Variable Types

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Variable Types
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Each variable has a specified Variable Type which dictates how it is treated by Q.

Variable Type can be modified by changing the Variable Type drop-down for a variable in the Variables and Questions tab. Multiple variables can be changed at once.



A Text variable contains numbers or characters. In general, Text Variables should only be used to contain information that cannot readily be stored numerically (e.g., peoples’ names, verbatim responses to open-ended questions). Q has assorted methods for converting Text Variables into other variable types (e.g., by changing Variable Type and Coding). A method for automatically coding multiple Text variables can be found on the page How to Automatically Code Text Variables.

Some programs refer to text variables as alphanumeric variables and string variables.


Contains numbers. For every case (respondent) in a data file, a Numeric Variable contains a single number, or, a NaN.

Equivalent to the concepts of of metric, continuous and the SPSS meaning of scale.


Contains numbers where each Value has been assigned a non-numeric meaning (e.g., 1 = Red, 2 = Blue, 3 = Green), typically shown as the Label in Value Attributes). Equivalent to the concept of nominal.

Ordered categorical

A Categorical variable where there is a natural ordering to the categories (e.g., 1 = Low, 2 = Medium, 3 = High).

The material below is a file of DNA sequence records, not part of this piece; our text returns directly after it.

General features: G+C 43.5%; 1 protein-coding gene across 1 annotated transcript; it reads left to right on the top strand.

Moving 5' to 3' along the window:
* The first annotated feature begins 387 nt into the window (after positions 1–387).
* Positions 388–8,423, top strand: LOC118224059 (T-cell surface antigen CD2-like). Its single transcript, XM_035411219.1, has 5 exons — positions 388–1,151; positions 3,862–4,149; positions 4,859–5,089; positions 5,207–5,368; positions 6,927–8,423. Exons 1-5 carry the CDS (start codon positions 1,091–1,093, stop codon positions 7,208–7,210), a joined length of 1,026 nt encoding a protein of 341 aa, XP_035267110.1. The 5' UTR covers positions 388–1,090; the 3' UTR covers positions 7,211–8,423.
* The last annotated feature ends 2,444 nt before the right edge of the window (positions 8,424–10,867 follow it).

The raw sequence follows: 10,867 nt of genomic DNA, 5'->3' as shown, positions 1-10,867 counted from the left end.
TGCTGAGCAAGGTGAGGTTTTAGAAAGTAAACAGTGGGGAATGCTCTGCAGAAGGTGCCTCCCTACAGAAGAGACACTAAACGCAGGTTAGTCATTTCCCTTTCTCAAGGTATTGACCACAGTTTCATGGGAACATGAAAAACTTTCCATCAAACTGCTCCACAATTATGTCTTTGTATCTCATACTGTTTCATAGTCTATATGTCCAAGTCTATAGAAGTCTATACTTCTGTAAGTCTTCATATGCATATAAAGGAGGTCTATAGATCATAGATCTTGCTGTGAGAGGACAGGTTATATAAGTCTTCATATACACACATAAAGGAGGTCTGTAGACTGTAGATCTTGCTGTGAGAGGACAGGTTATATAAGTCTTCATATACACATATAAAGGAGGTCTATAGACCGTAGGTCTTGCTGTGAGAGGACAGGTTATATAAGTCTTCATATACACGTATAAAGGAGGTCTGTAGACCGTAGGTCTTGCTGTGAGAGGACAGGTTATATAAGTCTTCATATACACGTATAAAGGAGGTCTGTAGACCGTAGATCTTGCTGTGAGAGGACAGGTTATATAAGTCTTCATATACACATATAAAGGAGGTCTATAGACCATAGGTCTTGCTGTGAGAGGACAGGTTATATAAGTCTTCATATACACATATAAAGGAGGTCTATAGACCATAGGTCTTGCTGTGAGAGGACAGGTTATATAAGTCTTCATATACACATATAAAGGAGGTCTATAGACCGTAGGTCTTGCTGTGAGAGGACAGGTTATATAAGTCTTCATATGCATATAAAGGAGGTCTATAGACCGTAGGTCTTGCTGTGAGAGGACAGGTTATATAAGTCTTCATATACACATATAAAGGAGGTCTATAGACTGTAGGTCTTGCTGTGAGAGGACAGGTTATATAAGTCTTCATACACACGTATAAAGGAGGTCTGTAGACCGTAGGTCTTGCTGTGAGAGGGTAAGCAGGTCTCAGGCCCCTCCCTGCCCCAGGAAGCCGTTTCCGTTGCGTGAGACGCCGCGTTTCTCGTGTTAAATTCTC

With the exception of some statistical testing and when used in an Experiment, an Ordered Categorical Variable is treated as being equivalent to a Categorical Variable

Equivalent to the concept of ordinal.


A Numeric variable where the values represent a currency. Treated the same as numeric data except that in some situations the currency symbol is displayed.


A Numeric variable where the values represent a times and/or dates. It contains the number of milliseconds since 1/1/1970. It is treated the same as numeric data except that can be used to create a Date question. See How to Create a Date Variable.

Date questions operate as numeric variables in many forms of analysis (e.g., if creating JavaScript Variables). You can normally use Q.Year/Month/Day/Hour/Second() to extract bits of a date or time, and Q.YearDif/MonthDif/WeekDif/DayDif/HourDif/MinuteDif/SecondDif() to compare two of them.

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